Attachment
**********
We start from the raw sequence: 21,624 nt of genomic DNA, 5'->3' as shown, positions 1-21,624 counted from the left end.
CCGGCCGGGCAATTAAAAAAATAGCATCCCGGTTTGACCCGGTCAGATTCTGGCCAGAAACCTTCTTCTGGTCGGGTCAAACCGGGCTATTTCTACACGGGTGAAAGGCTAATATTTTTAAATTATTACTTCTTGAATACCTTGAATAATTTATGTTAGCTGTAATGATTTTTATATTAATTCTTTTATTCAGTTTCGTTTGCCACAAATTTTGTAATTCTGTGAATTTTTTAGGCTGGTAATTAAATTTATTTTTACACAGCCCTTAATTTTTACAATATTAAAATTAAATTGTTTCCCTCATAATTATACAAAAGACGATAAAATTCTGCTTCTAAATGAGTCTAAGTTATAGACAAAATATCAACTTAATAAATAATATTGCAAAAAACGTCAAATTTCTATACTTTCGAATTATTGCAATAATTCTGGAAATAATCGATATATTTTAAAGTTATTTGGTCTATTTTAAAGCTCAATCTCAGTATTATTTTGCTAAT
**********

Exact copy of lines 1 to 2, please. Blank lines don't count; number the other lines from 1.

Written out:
We start from the raw sequence: 21,624 nt of genomic DNA, 5'->3' as shown, positions 1-21,624 counted from the left end.
CCGGCCGGGCAATTAAAAAAATAGCATCCCGGTTTGACCCGGTCAGATTCTGGCCAGAAACCTTCTTCTGGTCGGGTCAAACCGGGCTATTTCTACACGGGTGAAAGGCTAATATTTTTAAATTATTACTTCTTGAATACCTTGAATAATTTATGTTAGCTGTAATGATTTTTATATTAATTCTTTTATTCAGTTTCGTTTGCCACAAATTTTGTAATTCTGTGAATTTTTTAGGCTGGTAATTAAATTTATTTTTACACAGCCCTTAATTTTTACAATATTAAAATTAAATTGTTTCCCTCATAATTATACAAAAGACGATAAAATTCTGCTTCTAAATGAGTCTAAGTTATAGACAAAATATCAACTTAATAAATAATATTGCAAAAAACGTCAAATTTCTATACTTTCGAATTATTGCAATAATTCTGGAAATAATCGATATATTTTAAAGTTATTTGGTCTATTTTAAAGCTCAATCTCAGTATTATTTTGCTAAT